Expressing His love

Last Updated 23 February, 2016

by Alex Reich, class of 2016

“People need healing through love and personal relationship,” says Joel Ryman (’09), public communication graduate and former NNU basketball player. His desire to satisfy this need has come to fruition through Hoops4Hope, a basketball academy for refugee youth and an outgrowth of Kenya-based non-profit Gates of Hope. Joel and his wife Deborah have become the driving force behind the organization’s efforts in the Boise Valley and work passionately towards developing relationships with the local refugee community.

Gates of Hope was started by Mike Hammer (’01) who, during a research trip to Kenya, met a woman on the street named Mary. She was single-handedly taking care of over 20 children who had nowhere else to go. Mike desired to assist her and asked his friends and family back home to provide whatever they could to support these children. This process served as the building blocks for Mike and fellow NNU graduate Jake Proffitt (’01) to create Gates of Hope.

As Gates of Hope continues to provide scholarships and empower the Kenyan youth, it has also expanded to include operations in Idaho. In Boise, Gates of Hope aids local refugee children as they adapt to life in the U.S. This is accomplished through engaging the community, educating individuals and empowering leaders. Gates of Hope provides perfect opportunities for these kids to build friendships, learn the culture and make positive lasting memories through various programs and outreaches. These experiences are extremely important for the children’s emotional and social development as they try to acclimate to their new world. For many, it is a chance to reclaim a childhood that was stolen from them.

As a former NNU basketball player, Joel loves to utilize the sport as a way to connect with local children, Thus, Hoops4Hope was born. A group of refugee youth meet with Joel and his fellow coaches for rigorous training sessions once a week from June to October. This academy not only physically challenges the young men, but also seeks to help them learn and grow in the academy’s four core values: “Respect: for the community, authority, peers, women and self; Health: of body, mind and heart; Servant Leadership: understanding leadership through service; Love: loving others as you wished to be loved.”

As the Hoops4Hope Academy came to a close in 2015, Joel had a surprise planned for the boys. “Instead of training for our last event before the school year started, we took them to Table Rock and said, ‘Alright, gentlemen, we’re gonna climb that sucker. We’re going to sprint up that bad boy.’” As the group began to work their way up the steep climb, they stopped along the way to recap the journey they had gone through together over the course of the academy and the values and lessons they had learned.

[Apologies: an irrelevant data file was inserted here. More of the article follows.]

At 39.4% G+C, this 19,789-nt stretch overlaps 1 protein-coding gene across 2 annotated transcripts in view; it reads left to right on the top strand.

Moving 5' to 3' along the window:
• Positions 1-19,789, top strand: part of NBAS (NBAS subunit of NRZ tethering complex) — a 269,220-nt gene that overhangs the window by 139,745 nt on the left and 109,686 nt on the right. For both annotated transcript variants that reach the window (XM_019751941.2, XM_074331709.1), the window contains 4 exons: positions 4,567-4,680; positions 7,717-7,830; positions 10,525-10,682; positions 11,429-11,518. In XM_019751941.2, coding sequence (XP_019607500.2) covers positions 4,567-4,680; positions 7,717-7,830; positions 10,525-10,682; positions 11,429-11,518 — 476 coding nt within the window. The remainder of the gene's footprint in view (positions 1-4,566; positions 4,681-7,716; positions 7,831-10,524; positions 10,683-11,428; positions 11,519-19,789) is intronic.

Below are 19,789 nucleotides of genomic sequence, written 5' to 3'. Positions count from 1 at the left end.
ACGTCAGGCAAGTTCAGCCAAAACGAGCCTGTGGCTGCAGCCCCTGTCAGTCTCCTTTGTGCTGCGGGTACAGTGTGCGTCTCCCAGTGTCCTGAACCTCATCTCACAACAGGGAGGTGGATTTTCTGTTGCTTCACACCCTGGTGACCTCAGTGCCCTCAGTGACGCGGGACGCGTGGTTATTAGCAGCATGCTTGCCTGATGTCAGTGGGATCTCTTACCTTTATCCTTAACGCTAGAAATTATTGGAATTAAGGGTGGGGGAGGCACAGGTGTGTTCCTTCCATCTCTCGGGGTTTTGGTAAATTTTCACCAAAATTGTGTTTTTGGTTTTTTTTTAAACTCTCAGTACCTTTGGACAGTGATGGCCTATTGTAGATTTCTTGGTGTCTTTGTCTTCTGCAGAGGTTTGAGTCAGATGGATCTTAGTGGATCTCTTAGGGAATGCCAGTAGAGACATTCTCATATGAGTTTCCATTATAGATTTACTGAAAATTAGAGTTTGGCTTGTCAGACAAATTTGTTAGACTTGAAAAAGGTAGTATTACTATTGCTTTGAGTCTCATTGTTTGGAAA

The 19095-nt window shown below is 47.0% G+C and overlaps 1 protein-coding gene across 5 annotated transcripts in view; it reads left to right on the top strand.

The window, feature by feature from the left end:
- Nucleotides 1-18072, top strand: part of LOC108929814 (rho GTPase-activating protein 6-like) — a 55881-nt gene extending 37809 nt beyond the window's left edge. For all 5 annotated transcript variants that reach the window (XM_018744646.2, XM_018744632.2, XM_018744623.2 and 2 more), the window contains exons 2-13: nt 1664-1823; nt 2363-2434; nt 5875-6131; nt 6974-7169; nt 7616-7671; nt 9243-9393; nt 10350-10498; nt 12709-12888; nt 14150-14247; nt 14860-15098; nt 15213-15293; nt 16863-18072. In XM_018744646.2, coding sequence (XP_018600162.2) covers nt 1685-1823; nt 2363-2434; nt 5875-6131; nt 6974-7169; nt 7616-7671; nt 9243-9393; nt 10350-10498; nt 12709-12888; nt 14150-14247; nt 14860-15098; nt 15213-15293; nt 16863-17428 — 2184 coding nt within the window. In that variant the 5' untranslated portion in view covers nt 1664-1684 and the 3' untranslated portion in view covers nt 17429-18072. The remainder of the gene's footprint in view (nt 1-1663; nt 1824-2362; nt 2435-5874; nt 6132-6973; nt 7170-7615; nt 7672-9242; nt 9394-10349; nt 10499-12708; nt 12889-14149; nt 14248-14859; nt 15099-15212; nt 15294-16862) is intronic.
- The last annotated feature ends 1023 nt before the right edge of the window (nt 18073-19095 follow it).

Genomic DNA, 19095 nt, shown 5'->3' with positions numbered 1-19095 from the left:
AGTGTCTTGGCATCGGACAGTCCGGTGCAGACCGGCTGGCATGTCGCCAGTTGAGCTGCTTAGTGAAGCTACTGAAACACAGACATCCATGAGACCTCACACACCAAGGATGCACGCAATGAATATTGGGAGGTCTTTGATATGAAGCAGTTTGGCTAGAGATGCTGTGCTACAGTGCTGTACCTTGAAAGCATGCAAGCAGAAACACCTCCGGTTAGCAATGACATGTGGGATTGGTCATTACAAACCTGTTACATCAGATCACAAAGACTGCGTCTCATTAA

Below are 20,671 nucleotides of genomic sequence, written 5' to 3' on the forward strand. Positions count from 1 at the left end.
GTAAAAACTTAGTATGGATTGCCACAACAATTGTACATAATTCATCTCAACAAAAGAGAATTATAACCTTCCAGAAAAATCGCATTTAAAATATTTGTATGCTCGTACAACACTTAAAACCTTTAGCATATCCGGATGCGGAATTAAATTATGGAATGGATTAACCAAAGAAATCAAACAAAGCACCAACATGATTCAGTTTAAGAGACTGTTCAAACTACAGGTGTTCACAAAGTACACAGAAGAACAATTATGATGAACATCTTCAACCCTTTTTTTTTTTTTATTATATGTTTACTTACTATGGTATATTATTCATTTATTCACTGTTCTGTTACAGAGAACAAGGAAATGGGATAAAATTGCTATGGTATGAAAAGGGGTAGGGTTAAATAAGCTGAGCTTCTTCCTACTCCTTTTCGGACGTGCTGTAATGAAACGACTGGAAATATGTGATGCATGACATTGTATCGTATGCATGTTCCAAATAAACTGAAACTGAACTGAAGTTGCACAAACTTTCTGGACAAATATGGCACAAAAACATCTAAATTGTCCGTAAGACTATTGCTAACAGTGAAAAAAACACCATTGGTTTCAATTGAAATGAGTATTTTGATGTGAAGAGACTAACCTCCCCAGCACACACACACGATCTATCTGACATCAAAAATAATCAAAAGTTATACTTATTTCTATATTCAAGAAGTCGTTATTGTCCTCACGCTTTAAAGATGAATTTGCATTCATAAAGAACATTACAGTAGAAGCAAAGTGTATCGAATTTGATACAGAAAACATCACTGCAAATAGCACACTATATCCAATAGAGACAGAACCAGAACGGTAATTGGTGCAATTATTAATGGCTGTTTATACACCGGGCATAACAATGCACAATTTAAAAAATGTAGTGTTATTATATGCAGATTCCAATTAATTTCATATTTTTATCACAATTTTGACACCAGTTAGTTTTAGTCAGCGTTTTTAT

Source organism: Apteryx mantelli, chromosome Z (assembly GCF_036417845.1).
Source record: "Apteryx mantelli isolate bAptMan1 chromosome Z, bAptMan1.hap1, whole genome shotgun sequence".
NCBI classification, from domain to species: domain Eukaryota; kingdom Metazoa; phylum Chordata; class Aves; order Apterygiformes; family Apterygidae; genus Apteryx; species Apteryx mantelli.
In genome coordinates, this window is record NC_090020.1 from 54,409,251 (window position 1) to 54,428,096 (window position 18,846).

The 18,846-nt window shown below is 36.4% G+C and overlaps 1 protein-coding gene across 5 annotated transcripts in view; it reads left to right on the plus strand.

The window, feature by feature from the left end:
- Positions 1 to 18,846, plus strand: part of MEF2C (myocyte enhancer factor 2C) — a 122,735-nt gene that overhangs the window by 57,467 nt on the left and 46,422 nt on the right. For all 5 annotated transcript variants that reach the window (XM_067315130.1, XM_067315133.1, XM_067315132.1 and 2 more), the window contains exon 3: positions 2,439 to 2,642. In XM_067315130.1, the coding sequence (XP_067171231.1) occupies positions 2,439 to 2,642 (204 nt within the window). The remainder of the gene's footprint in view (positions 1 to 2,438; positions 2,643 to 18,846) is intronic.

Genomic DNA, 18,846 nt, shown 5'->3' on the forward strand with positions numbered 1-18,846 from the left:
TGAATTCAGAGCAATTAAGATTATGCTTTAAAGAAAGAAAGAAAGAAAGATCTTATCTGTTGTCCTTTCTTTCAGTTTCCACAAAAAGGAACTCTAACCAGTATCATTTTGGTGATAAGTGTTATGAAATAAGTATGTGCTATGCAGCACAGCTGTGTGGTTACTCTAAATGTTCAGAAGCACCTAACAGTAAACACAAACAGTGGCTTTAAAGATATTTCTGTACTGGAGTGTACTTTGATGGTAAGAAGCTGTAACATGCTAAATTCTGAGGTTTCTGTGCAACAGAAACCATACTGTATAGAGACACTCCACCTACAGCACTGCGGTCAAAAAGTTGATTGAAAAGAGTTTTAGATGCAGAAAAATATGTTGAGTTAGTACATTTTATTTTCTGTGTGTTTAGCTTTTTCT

At first the youth were somewhat angry, but as the climb went on they began to buy in and rely on each other more. Each leg of the hike emphasized a certain value. The first one emphasized respect. Here the boys had to speak to each other with respect and encouragement. The second leg emphasized health, which reminded them of the importance of developing and maintaining mental and physical health. The last leg emphasized servant leadership by having the group take turns carrying one another. At the top, where a 60-foot cross stands, the final value of love was explored.

“We were literally running to the cross, and at the end the coaches and I got to speak to them individually and tell them how much we love them and speak life to the side of them that is just starving for confirmation of ‘who am I, why was I made, what is my purpose?’” After each athlete received one-on-one attention, the entire group gathered underneath the cross on top of Table Rock for one final speech. Joel began, “Gentlemen, truly the ultimate expression of love that we’ve ever experienced and that we know is true is seen here in this cross.”

This journey up to the cross required that these young men make themselves vulnerable to one another in order to lend a helping hand. Deborah recounts the transformation she has seen in the lives of these young men even over such a short amount of time, commenting, “It was amazing to see these boys open up to receive the life that was being spoken to them.”

She continued, “The results of these relationships are truly evident. We began to see changes in attitudes and personalities for the better. Negative smack talk became uplifting encouragement, and that speaks to the power of relationship.” That is what Gates of Hope seeks to provide—not simply to feed, clothe and house, but to live and grow in relationship with these refugees who hunger for a sense of belonging.

Reflecting back on his years at NNU, Joel recognizes the direct connections between his time in school and his current work with Gates of Hope. When Joel first arrived at NNU on a basketball scholarship, he wasn’t too excited. However, upon seeing the strength of the community and the engagement and investment of the professors, Joel was soon overwhelmed with the presence of love. He felt as if he had found his second family. NNU also fostered Joel’s love for truth and relationship, which has carried over to Gates of Hope. Because of his growth at NNU, Joel learned the importance of deepening the discussion and of doing it all in God’s name. “When your ultimate motivation is to love with the love you’ve been given, He takes care of the rest.”


Joel Ryman (second from the left) and his Hoops4Hope team. Learn more about Gates of Hope at gatesofhope.net.